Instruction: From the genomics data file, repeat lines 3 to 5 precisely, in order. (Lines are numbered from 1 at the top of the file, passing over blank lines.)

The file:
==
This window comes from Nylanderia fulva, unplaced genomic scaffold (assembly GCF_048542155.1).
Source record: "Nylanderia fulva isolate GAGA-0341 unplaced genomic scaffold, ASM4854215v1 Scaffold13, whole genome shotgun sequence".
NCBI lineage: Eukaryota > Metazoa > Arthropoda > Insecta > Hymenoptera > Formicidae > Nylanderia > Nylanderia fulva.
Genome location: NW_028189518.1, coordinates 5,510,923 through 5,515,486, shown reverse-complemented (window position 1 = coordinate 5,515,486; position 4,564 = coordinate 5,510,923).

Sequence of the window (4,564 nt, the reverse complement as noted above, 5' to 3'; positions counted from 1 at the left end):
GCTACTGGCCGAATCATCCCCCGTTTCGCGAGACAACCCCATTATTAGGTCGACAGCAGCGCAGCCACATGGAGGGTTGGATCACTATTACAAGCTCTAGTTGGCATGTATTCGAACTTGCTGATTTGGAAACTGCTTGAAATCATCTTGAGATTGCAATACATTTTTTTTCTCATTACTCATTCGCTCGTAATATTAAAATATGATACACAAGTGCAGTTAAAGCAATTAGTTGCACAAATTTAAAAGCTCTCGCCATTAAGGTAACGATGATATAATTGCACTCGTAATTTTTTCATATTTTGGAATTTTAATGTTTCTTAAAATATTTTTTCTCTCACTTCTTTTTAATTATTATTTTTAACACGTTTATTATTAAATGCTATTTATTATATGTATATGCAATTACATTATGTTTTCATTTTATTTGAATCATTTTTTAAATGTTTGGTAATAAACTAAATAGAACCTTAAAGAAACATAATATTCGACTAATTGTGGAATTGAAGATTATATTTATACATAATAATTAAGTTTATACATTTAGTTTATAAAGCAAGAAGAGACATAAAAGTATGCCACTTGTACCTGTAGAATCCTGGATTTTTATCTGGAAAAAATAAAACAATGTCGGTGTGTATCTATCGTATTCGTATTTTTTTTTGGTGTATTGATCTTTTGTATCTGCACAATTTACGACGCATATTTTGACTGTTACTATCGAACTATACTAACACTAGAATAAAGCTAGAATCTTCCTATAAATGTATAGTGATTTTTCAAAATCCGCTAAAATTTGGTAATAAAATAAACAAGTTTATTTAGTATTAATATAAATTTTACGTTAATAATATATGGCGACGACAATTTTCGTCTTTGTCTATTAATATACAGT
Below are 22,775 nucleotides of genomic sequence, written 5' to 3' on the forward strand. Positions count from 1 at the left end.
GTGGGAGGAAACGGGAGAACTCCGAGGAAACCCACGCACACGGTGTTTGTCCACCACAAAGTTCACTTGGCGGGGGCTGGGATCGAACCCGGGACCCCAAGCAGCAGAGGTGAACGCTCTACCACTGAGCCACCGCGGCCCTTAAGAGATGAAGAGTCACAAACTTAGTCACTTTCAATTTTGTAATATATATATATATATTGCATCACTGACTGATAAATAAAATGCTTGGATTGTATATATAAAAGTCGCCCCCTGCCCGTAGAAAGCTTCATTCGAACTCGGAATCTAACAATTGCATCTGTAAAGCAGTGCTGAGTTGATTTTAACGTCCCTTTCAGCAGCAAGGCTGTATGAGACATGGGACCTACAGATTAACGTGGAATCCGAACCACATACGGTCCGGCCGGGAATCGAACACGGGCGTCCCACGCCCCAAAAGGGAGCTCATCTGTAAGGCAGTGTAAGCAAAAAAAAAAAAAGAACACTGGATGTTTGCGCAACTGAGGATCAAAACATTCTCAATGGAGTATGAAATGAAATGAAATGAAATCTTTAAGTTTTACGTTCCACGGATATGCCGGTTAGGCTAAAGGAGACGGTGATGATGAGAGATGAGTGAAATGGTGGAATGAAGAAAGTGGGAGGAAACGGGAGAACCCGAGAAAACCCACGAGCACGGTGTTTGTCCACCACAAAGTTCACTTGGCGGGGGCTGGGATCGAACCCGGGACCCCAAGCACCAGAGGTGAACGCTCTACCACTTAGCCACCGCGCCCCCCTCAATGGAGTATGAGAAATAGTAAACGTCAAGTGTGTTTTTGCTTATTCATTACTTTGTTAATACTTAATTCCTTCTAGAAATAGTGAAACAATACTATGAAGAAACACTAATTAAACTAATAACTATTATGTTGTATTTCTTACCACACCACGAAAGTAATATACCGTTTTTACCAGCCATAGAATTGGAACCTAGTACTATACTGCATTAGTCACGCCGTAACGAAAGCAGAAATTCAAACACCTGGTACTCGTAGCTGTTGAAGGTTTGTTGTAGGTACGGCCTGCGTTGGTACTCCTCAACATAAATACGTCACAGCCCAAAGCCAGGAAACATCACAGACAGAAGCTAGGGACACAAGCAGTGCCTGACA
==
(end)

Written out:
NCBI lineage: Eukaryota > Metazoa > Arthropoda > Insecta > Hymenoptera > Formicidae > Nylanderia > Nylanderia fulva.
Genome location: NW_028189518.1, coordinates 5,510,923 through 5,515,486, shown reverse-complemented (window position 1 = coordinate 5,515,486; position 4,564 = coordinate 5,510,923).

Sequence of the window (4,564 nt, the reverse complement as noted above, 5' to 3'; positions counted from 1 at the left end):